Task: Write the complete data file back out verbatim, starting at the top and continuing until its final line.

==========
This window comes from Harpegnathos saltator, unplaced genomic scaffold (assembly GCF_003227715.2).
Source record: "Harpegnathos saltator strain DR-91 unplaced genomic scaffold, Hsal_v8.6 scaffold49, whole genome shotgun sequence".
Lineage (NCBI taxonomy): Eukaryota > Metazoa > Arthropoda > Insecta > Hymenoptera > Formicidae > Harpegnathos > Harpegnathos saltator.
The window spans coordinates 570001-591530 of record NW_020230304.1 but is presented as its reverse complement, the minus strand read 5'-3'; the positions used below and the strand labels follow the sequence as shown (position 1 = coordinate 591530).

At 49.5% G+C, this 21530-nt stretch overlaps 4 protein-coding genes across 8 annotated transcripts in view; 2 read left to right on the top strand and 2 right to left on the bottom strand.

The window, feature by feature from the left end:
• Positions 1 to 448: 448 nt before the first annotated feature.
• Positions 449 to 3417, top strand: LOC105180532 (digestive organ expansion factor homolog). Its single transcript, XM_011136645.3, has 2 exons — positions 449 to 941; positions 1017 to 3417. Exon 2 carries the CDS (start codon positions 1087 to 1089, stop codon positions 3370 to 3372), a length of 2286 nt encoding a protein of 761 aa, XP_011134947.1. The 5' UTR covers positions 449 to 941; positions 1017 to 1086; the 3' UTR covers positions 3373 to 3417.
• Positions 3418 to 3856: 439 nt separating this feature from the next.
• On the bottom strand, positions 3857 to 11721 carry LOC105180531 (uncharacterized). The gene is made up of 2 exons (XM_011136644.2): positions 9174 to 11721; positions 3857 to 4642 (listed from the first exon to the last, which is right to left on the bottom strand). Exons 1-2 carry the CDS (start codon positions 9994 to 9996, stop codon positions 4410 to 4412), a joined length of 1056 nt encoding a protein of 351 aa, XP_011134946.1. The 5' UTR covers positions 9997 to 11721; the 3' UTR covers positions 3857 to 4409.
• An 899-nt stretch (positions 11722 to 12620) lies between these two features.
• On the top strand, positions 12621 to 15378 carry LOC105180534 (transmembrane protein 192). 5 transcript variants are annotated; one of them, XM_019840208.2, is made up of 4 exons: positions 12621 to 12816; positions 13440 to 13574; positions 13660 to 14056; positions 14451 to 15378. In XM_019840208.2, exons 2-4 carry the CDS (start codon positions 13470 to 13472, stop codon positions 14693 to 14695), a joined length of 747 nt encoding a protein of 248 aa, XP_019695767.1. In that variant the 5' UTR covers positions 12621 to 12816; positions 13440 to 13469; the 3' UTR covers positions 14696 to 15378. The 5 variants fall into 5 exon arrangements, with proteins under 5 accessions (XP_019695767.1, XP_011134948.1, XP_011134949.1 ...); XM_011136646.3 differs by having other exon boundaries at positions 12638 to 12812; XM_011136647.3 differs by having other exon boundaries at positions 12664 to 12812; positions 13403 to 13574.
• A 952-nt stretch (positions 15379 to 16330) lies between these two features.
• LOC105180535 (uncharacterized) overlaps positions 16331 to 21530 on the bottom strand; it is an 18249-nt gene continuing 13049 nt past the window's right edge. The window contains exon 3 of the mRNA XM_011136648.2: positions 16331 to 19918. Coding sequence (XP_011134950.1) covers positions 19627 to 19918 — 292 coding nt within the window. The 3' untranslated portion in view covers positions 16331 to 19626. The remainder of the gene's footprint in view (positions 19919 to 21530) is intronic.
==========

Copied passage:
This window comes from Harpegnathos saltator, unplaced genomic scaffold (assembly GCF_003227715.2).
Source record: "Harpegnathos saltator strain DR-91 unplaced genomic scaffold, Hsal_v8.6 scaffold49, whole genome shotgun sequence".
Lineage (NCBI taxonomy): Eukaryota > Metazoa > Arthropoda > Insecta > Hymenoptera > Formicidae > Harpegnathos > Harpegnathos saltator.
The window spans coordinates 570001-591530 of record NW_020230304.1 but is presented as its reverse complement, the minus strand read 5'-3'; the positions used below and the strand labels follow the sequence as shown (position 1 = coordinate 591530).

At 49.5% G+C, this 21530-nt stretch overlaps 4 protein-coding genes across 8 annotated transcripts in view; 2 read left to right on the top strand and 2 right to left on the bottom strand.

The window, feature by feature from the left end:
• Positions 1 to 448: 448 nt before the first annotated feature.
• Positions 449 to 3417, top strand: LOC105180532 (digestive organ expansion factor homolog). Its single transcript, XM_011136645.3, has 2 exons — positions 449 to 941; positions 1017 to 3417. Exon 2 carries the CDS (start codon positions 1087 to 1089, stop codon positions 3370 to 3372), a length of 2286 nt encoding a protein of 761 aa, XP_011134947.1. The 5' UTR covers positions 449 to 941; positions 1017 to 1086; the 3' UTR covers positions 3373 to 3417.
• Positions 3418 to 3856: 439 nt separating this feature from the next.
• On the bottom strand, positions 3857 to 11721 carry LOC105180531 (uncharacterized). The gene is made up of 2 exons (XM_011136644.2): positions 9174 to 11721; positions 3857 to 4642 (listed from the first exon to the last, which is right to left on the bottom strand). Exons 1-2 carry the CDS (start codon positions 9994 to 9996, stop codon positions 4410 to 4412), a joined length of 1056 nt encoding a protein of 351 aa, XP_011134946.1. The 5' UTR covers positions 9997 to 11721; the 3' UTR covers positions 3857 to 4409.
• An 899-nt stretch (positions 11722 to 12620) lies between these two features.
• On the top strand, positions 12621 to 15378 carry LOC105180534 (transmembrane protein 192). 5 transcript variants are annotated; one of them, XM_019840208.2, is made up of 4 exons: positions 12621 to 12816; positions 13440 to 13574; positions 13660 to 14056; positions 14451 to 15378. In XM_019840208.2, exons 2-4 carry the CDS (start codon positions 13470 to 13472, stop codon positions 14693 to 14695), a joined length of 747 nt encoding a protein of 248 aa, XP_019695767.1. In that variant the 5' UTR covers positions 12621 to 12816; positions 13440 to 13469; the 3' UTR covers positions 14696 to 15378. The 5 variants fall into 5 exon arrangements, with proteins under 5 accessions (XP_019695767.1, XP_011134948.1, XP_011134949.1 ...); XM_011136646.3 differs by having other exon boundaries at positions 12638 to 12812; XM_011136647.3 differs by having other exon boundaries at positions 12664 to 12812; positions 13403 to 13574.
• A 952-nt stretch (positions 15379 to 16330) lies between these two features.
• LOC105180535 (uncharacterized) overlaps positions 16331 to 21530 on the bottom strand; it is an 18249-nt gene continuing 13049 nt past the window's right edge. The window contains exon 3 of the mRNA XM_011136648.2: positions 16331 to 19918. Coding sequence (XP_011134950.1) covers positions 19627 to 19918 — 292 coding nt within the window. The 3' untranslated portion in view covers positions 16331 to 19626. The remainder of the gene's footprint in view (positions 19919 to 21530) is intronic.